UK Journalists view

Rate this Entry
Quote Originally Posted by sascode3 View Post
I got the following reply from a UK journalist:

I looked into Banners Broker and despite testimonials worldwide from satisfied clients, the company's business model is excessively complicated, opaque and impossible to see exactly how genuine income is generated. On the face of it, it does seem to depend on attracting an ever increasing number of new customers who make their investment and pay their monthly fees. There is no actual evidence from real websites that the client advertiser/publisher is obtaining any real income for their investment. The company publishes no meaningful statistics and cannot tell the investor where their money has gone.

There is evidence from blogs and forums that Bannners Broker is not answering its clients queries, or responding to demands for payouts. However, others do seem to have been paid and appear satisfied with their investment.

This is a worldwide business with mighty ambition, even though it appears to have a very modest HQ in Ontario, Canada. It claims to have generated 6 billion advertisements, and pays $1 million in commission every day. It claims to have 2500,000 affiliates. Even if you just count the $15 monthly admin fee, and allow for 100,000 members , that means $1.5 million dollars per month. Experts in the on-line advertising industry say that Banners Broker are apparently selling their advertising impressions to their affiliates/investors at 100 times or more that real market values. The company appears to claim sales revenue of $40 million per month.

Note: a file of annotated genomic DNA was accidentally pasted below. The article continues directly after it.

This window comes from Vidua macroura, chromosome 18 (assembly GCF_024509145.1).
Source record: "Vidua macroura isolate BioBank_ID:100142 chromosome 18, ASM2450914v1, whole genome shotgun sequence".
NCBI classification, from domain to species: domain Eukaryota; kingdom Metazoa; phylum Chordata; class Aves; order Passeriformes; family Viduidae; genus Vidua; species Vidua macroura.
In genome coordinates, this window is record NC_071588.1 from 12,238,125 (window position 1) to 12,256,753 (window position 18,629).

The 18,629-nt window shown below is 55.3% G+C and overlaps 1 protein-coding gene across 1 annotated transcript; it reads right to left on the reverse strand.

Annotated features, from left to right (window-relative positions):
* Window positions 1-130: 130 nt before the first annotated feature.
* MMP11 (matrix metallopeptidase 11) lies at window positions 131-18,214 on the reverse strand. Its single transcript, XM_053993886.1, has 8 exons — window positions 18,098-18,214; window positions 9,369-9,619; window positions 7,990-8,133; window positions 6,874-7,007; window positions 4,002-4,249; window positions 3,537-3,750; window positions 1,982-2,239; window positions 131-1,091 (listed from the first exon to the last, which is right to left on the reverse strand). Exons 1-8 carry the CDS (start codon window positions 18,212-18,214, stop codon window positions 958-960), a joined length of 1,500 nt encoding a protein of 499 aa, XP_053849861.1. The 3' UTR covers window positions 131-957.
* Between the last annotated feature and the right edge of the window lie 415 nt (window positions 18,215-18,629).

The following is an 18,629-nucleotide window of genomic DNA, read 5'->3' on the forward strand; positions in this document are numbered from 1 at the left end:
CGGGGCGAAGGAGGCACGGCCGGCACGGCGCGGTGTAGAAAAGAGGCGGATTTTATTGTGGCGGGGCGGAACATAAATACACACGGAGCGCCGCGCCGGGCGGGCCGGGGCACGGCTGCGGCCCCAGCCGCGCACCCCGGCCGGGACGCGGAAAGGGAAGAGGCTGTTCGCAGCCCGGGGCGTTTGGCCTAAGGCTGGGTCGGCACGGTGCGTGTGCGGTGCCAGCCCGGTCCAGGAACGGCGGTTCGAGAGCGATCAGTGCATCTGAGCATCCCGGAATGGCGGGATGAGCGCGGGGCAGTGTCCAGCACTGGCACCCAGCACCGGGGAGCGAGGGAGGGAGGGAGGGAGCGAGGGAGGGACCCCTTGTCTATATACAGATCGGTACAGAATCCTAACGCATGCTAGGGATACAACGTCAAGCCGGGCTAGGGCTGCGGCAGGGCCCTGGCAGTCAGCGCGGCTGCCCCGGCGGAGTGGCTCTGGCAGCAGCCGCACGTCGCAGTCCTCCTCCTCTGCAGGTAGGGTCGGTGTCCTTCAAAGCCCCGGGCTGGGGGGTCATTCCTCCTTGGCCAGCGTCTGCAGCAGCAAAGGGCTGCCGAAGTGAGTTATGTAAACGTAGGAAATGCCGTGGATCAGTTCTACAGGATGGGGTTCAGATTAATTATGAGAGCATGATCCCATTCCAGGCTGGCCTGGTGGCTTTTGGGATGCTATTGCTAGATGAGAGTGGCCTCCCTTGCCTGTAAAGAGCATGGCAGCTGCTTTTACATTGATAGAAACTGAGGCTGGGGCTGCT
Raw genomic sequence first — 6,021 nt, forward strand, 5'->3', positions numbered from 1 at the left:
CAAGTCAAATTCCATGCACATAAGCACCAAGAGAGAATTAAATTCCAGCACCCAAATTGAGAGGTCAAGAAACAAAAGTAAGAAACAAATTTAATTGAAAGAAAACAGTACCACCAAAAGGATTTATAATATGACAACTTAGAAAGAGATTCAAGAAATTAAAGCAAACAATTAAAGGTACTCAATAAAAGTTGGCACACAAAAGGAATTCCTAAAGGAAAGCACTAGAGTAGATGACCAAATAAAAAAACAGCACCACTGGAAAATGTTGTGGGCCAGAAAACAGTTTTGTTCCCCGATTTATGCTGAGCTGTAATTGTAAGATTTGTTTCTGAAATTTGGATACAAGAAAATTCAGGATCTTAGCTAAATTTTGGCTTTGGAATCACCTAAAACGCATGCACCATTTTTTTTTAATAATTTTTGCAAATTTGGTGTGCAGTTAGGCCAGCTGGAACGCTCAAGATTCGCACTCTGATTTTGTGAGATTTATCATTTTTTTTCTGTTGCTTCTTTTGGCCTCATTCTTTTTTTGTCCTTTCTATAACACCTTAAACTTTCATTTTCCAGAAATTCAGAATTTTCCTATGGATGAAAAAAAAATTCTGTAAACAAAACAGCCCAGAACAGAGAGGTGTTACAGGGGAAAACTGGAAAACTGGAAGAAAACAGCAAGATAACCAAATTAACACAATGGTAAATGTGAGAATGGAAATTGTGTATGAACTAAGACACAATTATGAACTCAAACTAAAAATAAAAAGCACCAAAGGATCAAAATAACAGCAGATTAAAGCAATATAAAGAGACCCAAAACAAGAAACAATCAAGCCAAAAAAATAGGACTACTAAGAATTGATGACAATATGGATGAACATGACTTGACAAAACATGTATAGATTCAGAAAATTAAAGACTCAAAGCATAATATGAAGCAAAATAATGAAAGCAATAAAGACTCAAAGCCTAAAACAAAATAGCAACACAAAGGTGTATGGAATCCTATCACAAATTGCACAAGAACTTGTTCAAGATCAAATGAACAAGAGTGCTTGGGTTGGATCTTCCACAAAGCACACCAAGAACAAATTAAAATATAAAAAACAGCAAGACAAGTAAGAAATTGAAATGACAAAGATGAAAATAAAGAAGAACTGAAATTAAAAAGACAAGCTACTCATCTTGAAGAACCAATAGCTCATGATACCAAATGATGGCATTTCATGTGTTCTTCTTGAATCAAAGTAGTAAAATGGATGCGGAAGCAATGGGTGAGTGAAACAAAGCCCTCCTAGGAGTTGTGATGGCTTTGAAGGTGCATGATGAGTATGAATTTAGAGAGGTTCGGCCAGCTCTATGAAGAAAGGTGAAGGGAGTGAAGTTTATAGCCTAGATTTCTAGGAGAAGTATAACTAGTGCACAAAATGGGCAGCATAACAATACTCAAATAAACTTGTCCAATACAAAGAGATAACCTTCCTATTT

Feedjit, a well known web publisher, offers two million geotargeted, or 6 million global ad impressions for $49. The same would cost you $18,000 with Banners Broker. Crucially and most worrying, Banners broker does not disclose which websites are running the investor's impressions. It claims that this is impossible because ads are constantly switched between websites every few minutes.

The company tells investors that they can't lose money and will generate 100% returns. This, of course, is total rubbish. But they have made good use of social media to spread the word to the gullible and greedy. On the well tried and tested presumption that 'there is one born every minute', Banners Broker still attracts idiot investors who want to get rich quick without doing any work for it.

The company started in October 2010 and is based in Ontario, Canada, but banks in Belize. The CEO and sole owner is Chris Smith who alone signs the cheques; Ian Driscoll is in charge of sales; and Rajiv Dixit of head of the Canadian HQ. He was formerly involved in a scam called ICF World Homes which was shut down by the Canadian authorities leaving 900 victims of fraud. There were also accusations of money laundering. Anybody who has given their personal details to Banners Broker as an investor should be alerted to the danger of identity theft.

There is one UK national who recently joined the management team. He is David Hooker who is in charge of compliance . He seems to have popped up after the company had a convention in Ireland last year. His history is as a salesman and motivational speaker. Hooker has just issued a completely impenetrable statement on behalf of Banners Broker to counter the bad publicity of having their Indian Office in Goa raided a few days ago and closed down. The company is now facing a number of fraud charges there.

Any sensible person wouldn't touch BB with the proverbial bargepole, and the general public will not have much sympathy for those who have decided to throw their money in that particular hole. This really is a case of buyer beware.
0 Thanks, 0 Likes, 0 LMAO, 0 Dislikes, 0 Ignorant, 0 Moron

Submit "UK Journalists view" to Digg Submit "UK Journalists view" to del.icio.us Submit "UK Journalists view" to StumbleUpon Submit "UK Journalists view" to Google